Give Herb Alpert credit. As one of the most successful musician/entrepreneurs in music history, he could easily kick back in his ocean-side compound, paint his paintings, make his sculptures and play some trumpet on the side, just for fun.
But no. Alpert and his wife, singer Lani Hall still seem compelled to put it all out there, to make new records, play new music and go out on the road. It’s not exactly the way they were doing it back in the ‘60s, when Alpert was leading the hit-making, chart-topping Tijuana Brass, and Hall was singing with the similarly popular Sergio Mendes and Brasil 66. But it’s still very different from simply settling into the luxurious leisure life that is so available to them.
And they appear to be digging every onstage minute. On Sunday night, while the rest of the music world was focusing on the Grammys, Herb and Lani were at Alpert’s Bel Air jazz room, Vibrato Grill Jazz…etc., enthusiastically playing their first gig in a cross country tour celebrating the release of their latest album, “I Feel You.” By next week around this time, they’ll be performing in Lincoln Center’s Allen Room.
They opened with a funk-driven take on “Besame Mucho,” with the rhythm team of Bill Cantos, piano, Hussain Jiffry, bass and Michael Shapiro, drums laying down a sizzling propulsion that promised (and delivered) good tidings for the rest of the program.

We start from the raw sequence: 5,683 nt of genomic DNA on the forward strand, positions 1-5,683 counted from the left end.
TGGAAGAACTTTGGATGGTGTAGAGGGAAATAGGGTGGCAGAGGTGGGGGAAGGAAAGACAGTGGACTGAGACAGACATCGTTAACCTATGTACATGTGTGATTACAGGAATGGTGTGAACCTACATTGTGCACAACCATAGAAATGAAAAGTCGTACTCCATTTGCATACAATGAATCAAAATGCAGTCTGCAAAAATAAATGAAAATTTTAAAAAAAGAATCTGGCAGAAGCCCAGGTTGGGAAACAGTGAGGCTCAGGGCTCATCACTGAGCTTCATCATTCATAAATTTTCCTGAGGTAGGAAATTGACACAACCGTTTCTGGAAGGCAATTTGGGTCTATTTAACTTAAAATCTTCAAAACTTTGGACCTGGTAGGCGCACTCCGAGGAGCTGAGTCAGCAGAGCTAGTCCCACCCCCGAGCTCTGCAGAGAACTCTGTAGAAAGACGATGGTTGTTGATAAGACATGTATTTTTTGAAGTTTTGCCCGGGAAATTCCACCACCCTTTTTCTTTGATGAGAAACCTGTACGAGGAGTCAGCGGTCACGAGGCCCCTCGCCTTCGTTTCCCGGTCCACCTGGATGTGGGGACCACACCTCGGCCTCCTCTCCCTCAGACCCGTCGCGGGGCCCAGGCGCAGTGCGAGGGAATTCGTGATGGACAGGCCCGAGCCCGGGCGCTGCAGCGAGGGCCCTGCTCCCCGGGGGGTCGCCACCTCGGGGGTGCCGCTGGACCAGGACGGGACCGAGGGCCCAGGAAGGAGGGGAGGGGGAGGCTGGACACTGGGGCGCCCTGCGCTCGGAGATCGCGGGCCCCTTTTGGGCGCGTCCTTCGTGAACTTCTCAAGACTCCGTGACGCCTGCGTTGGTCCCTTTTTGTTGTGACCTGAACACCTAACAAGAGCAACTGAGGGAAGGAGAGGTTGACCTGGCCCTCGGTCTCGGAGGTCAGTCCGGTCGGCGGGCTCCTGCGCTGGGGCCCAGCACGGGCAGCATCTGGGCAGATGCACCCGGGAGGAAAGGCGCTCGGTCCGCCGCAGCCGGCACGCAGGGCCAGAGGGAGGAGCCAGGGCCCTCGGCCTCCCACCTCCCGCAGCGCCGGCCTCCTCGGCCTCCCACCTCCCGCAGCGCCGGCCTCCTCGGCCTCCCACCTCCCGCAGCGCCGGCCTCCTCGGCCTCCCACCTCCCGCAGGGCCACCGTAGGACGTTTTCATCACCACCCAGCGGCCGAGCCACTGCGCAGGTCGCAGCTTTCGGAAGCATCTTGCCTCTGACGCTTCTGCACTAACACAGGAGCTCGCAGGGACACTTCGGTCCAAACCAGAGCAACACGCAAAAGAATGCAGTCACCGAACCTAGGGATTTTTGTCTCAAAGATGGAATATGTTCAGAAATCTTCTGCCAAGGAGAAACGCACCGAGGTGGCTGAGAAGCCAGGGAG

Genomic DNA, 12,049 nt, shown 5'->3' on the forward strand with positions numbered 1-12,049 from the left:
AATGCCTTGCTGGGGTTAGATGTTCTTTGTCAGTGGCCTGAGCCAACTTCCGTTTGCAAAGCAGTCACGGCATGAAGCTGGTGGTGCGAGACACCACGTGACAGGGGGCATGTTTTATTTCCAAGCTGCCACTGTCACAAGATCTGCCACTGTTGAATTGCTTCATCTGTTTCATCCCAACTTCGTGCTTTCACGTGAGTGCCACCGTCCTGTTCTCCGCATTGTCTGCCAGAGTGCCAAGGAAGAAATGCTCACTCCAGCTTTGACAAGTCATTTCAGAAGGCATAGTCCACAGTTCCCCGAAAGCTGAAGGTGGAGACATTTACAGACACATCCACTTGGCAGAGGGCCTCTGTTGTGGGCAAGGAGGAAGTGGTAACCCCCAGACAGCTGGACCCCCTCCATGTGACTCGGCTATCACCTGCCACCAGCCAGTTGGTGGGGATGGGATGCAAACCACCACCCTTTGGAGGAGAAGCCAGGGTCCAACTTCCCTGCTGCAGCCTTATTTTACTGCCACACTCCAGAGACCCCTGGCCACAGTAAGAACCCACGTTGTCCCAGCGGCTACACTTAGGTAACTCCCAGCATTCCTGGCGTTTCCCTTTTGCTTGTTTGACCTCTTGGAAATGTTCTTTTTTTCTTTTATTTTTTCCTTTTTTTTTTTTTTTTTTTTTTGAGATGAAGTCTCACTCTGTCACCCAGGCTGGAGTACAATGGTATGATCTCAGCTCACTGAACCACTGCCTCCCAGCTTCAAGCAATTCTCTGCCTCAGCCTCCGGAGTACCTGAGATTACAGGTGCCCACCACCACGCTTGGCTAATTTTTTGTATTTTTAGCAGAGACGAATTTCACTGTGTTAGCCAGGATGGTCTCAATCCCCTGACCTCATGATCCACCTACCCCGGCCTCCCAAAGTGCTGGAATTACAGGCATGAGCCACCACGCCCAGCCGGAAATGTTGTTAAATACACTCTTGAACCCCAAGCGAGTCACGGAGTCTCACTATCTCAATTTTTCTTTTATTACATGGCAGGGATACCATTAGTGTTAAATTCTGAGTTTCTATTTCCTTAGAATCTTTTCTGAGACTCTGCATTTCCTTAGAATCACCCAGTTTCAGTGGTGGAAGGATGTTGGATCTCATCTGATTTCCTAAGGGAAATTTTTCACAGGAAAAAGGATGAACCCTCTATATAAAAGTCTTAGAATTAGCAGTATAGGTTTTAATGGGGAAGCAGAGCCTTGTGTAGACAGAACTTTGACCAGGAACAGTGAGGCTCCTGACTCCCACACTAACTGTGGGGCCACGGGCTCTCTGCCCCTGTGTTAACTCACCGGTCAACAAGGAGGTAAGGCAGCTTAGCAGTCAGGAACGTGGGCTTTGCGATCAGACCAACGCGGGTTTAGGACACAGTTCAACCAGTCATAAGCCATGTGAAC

The next few tunes – “Call Me,” “Fever” among them – underscored the premise that energizes Alpert and Hall’s music: the desire to find unique, contemporary interpretations of a full range of familiar pop material.
By the time they got to “Let’s Face the Music and Dance,” “Black Magic,” “Blackbird” and “I’ve Got You Under My Skin,” the recipe for that musical banquet was was clear. It started with Alpert’s wispy, atmospheric trumpet sounds, sometimes played open, sometimes channeled through Miles Davis-like muted tones. Add to that Cantos harmonically subtle backing, occasionally blended with his laid-back vocals the electrifying scat singing, Jiffry’s on-the-mark bass lines and Shapiro’s multi-layered percussive rhythms. All of it providing a loving embrace for Hall’s mesmerizing vocals – soaring smoothly through touching ballads, briskly swinging rhythm tunes and utterly convincing bossa novas.
It’s a recipe that works well. So well, in fact, that it provided convincing evidence as to why Herb Alpert, who already has three university music schools named after him, still feels the drive to get out there and do it all again. And why so many listeners are so delighted to have him do precisely that.
Photos by Bonnie Perkinson.